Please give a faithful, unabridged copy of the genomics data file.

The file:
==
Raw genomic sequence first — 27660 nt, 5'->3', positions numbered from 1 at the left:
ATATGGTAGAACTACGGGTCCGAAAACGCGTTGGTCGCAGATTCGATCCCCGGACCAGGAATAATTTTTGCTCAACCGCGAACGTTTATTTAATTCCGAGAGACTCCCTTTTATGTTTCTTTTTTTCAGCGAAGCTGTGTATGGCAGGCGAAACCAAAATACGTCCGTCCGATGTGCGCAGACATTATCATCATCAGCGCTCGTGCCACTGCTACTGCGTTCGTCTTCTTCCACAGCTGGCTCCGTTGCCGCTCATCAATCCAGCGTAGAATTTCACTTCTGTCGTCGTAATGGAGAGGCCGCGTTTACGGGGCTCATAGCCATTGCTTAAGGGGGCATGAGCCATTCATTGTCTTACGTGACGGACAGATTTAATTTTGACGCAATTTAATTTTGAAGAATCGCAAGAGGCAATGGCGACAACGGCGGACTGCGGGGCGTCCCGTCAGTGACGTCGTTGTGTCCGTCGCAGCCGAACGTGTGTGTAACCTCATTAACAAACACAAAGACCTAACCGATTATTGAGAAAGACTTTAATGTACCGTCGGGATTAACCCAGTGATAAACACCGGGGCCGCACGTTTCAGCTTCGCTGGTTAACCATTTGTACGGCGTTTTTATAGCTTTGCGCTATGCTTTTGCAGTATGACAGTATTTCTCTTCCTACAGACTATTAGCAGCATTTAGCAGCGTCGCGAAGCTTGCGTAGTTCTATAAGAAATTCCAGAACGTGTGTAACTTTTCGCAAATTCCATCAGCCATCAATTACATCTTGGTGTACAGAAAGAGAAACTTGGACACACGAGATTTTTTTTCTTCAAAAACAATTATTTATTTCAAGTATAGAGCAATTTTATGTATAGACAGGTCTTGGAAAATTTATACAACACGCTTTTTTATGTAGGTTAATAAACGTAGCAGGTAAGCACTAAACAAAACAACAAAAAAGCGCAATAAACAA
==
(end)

Raw genomic sequence first — 27660 nt, 5'->3', positions numbered from 1 at the left:
ATATGGTAGAACTACGGGTCCGAAAACGCGTTGGTCGCAGATTCGATCCCCGGACCAGGAATAATTTTTGCTCAACCGCGAACGTTTATTTAATTCCGAGAGACTCCCTTTTATGTTTCTTTTTTTCAGCGAAGCTGTGTATGGCAGGCGAAACCAAAATACGTCCGTCCGATGTGCGCAGACATTATCATCATCAGCGCTCGTGCCACTGCTACTGCGTTCGTCTTCTTCCACAGCTGGCTCCGTTGCCGCTCATCAATCCAGCGTAGAATTTCACTTCTGTCGTCGTAATGGAGAGGCCGCGTTTACGGGGCTCATAGCCATTGCTTAAGGGGGCATGAGCCATTCATTGTCTTACGTGACGGACAGATTTAATTTTGACGCAATTTAATTTTGAAGAATCGCAAGAGGCAATGGCGACAACGGCGGACTGCGGGGCGTCCCGTCAGTGACGTCGTTGTGTCCGTCGCAGCCGAACGTGTGTGTAACCTCATTAACAAACACAAAGACCTAACCGATTATTGAGAAAGACTTTAATGTACCGTCGGGATTAACCCAGTGATAAACACCGGGGCCGCACGTTTCAGCTTCGCTGGTTAACCATTTGTACGGCGTTTTTATAGCTTTGCGCTATGCTTTTGCAGTATGACAGTATTTCTCTTCCTACAGACTATTAGCAGCATTTAGCAGCGTCGCGAAGCTTGCGTAGTTCTATAAGAAATTCCAGAACGTGTGTAACTTTTCGCAAATTCCATCAGCCATCAATTACATCTTGGTGTACAGAAAGAGAAACTTGGACACACGAGATTTTTTTTCTTCAAAAACAATTATTTATTTCAAGTATAGAGCAATTTTATGTATAGACAGGTCTTGGAAAATTTATACAACACGCTTTTTTATGTAGGTTAATAAACGTAGCAGGTAAGCACTAAACAAAACAACAAAAAAGCGCAATAAACAA